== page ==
function just checks whether a valid solution has been found yet. It does this by checking whether all the columns (represented by `col`

) have been occupied by queens. Since the algorithm never places a queen illegally (ie. when it can attack or be attacked), we know that if all the columns have been filled, we must have a valid solution.

Obviously, if this is our first pass through the `innerRecurse`

function, none of the columns are occupied, and so the code initially skips the first `if`

block.

#### var poss

Next, the code initializes the variable `poss`

. All that's happening here is we're taking `col`

, `ld`

, and `rd`

, and if any of the columns are "under attack", we mark that column as `0`

in `poss`

, basically meaning "we can't put a queen in this column".

For example, let's say that after some number of iterations we have:

`ld`

= 0001`rd`

= 0101`col`

= 1001

The code `(ld | rd | col)`

just does an "OR" operation, ending up with the bit sequence `1101`

. Then, adding the `~`

in front of that expression causes the resulting bit sequence to "flip" (so all zeroes become ones and vice versa), and `poss`

would be set to `~(1101)`

, which is just `0010`

.

So, again, the `poss`

variable just represents the columns in the current row that are not "under attack" from any other queens.

#### The first two lines of while loop

All that's happening in the while loop is the following:

The first line,

`var bit = poss & -poss;`

just stores the first non-zero bit (ie. the first available location) in a variable called 'bit'.That 'bit' (which, again, represents a column on the chessboard, so if bit was

`0010`

, it would mean the 3rd column of the current row), is where we will be placing our next queen. So the line`poss -= bit`

just marks that position in the current row as being "taken" by flipping that column in`poss`

to zero. This way, when the while loop continues, we'll know not to try that location again.

#### The last statement in the while loop

`innerRecurse((ld|bit)>>1, col|bit, (rd|bit)<<1);`

is, in my opinion, the most confusing line in this entire function. Let's break it down.

The operators `>> 1`

and `1 <<`

simply move all the bits in a bit sequence one digit to the right or left, respectively. So calling `(rd|bit)<<1`

simply says: combine `rd`

and `bit`

with an OR operation, then move everything in the result to the left by one digit.

More specifically, if

`rd`

is`0001`

(meaning that the top-right-to-bottom-left diagonal through column 4 of the current row is occupied), and`bit`

is`0100`

(meaning that we are planning to place a queen in column 2 of the current row),`(rd|bit)`

results in`0101`

(meaning that after we place a queen in column 2 of the current row, the second and the fourth top-right-to-bottom-left diagonals will be occupied).Now, if add in the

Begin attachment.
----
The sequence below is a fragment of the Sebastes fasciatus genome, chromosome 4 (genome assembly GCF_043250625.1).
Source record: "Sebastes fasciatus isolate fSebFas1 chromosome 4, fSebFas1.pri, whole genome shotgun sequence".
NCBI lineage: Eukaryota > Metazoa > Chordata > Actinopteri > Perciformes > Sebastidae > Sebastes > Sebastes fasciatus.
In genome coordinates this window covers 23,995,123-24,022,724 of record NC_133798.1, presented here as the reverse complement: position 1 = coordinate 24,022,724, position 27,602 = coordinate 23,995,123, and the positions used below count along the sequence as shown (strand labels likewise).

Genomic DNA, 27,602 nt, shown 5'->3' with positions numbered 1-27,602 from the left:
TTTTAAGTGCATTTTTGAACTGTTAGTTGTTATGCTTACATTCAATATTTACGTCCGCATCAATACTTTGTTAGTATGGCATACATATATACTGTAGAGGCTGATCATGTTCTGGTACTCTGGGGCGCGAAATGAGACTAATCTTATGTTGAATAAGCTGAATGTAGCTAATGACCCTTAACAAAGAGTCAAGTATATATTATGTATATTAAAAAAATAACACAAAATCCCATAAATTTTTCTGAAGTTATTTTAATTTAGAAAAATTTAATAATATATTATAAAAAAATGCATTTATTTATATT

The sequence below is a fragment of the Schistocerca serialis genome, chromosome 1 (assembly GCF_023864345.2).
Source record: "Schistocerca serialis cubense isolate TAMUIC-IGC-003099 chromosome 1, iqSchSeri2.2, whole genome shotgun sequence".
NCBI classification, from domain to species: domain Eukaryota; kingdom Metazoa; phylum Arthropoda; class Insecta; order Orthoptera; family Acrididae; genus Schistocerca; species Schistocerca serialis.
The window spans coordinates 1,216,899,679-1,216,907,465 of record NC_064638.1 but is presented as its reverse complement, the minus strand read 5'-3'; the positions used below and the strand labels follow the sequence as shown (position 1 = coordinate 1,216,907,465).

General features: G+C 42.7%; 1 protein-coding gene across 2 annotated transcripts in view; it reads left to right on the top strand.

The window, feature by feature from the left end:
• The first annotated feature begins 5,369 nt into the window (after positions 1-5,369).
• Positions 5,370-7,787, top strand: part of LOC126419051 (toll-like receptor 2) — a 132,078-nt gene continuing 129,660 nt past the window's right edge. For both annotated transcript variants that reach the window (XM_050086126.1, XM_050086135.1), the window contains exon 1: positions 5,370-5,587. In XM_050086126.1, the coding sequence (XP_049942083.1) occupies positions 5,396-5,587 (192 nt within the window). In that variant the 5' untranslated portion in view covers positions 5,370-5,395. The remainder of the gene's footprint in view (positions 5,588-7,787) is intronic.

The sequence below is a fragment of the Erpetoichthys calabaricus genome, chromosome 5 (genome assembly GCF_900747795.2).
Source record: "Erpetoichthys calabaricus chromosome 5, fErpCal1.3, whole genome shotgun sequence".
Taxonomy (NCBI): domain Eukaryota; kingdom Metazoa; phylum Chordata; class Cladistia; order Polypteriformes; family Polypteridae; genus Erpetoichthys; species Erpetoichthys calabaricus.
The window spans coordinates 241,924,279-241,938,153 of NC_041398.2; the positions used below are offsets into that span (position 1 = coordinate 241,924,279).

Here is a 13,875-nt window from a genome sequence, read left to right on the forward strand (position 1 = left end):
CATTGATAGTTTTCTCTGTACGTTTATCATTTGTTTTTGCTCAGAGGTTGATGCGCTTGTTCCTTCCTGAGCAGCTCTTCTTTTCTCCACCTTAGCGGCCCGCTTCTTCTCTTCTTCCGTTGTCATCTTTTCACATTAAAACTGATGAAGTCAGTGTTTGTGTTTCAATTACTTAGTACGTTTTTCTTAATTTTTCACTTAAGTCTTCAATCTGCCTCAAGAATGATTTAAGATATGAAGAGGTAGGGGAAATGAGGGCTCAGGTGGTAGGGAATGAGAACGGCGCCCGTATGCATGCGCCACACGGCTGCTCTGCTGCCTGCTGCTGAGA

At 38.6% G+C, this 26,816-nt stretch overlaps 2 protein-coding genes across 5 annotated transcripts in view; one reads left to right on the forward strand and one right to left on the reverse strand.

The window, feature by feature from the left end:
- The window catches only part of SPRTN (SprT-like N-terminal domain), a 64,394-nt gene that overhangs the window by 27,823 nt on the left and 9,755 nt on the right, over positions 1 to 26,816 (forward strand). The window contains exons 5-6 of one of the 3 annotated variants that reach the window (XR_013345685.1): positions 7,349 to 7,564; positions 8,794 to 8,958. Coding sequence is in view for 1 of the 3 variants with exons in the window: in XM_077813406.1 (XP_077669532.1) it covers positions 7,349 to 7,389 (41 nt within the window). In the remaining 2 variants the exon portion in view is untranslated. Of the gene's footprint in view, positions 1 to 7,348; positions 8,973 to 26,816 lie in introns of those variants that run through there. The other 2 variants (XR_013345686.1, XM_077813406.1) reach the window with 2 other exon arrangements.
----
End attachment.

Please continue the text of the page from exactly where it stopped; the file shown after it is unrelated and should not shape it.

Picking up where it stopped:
`<<`

operator, we get`(rd|bit)<<1`

, which takes the`0101`

we worked out in our previous bullet point, and moves everything to the left by one. The result, therefore, is`1010`

.

Now here's the really confusing part: why do we move everything over by one digit before calling `innerRecurse`

again?

If we start at the top row and move down, every time we go down to a new row, we need to keep our "occupied diagonal" tracking variables, `ld`

and `rd`

, up to date.

So, to use the image below as an example, if we place a queen in the 3rd column of the top row, then `col`

, `ld`

, and `rd`

at that moment will be `0010`

, `0010`

, and `0010`

, respectively.

However, when we move on to the next row by calling `innerRecurse`

again, we can see that in row two, the second, third, AND fourth columns are all "under attack" by the one queen we've placed so far. More specifically, the third column is occupied (so `col`

is `0010`

), the top-left-to-bottom-right diagonal through column 4 of the second row is occupied (so `ld`

should be `0001`

), and the top-right-to-bottom-left diagonal through column 2 of the second row is occupied (so `rd`

should be `0100`

).

That is why we need to shift the diagonals each time we "go down a row": otherwise, our knowledge of which diagonals are "occupied" is not correct for the current row.

As you can see from the above example, calculating `var poss = ~(ld | rd | col)`

will yield `1000`

, indicating that the ONLY safe location for row 2 is the first column.

#### the `done`

variable

Just to wrap everything up, the "done" variable simply allows me to not worry about any bits beyond the Nth. Most computers are either 32 bits or 64 bits, so in reality, all integers are stored with that many bits. `done`

simply has a bit sequence with `1`

for every entry up to the Nth. For example, when N=5, `done`

will equal `11111`

.

By writing things like `poss & done`

, I automatically set all other bits to zero, meaning that I don't have to worry about them.

...and that's pretty much it! The code loops through, recursively trying out different valid positions and quickly eliminating invalid solutions.

Because invalid solutions are ignored so quickly (because the while loop will end), and because we use bitwise operators for nearly all calculations, the result is a very fast, very efficient algorithm for counting the number of solutions to the N queens problem!

Here are some solutions:

```
N | # of Solutions
------|-----------------
4 | 2
5 | 10
6 | 4
7 | 40
8 | 92
9 | 352
10 | 724
11 | 2680
12 | 14200
13 | 73712
14 | 365596
15 | 2279184
```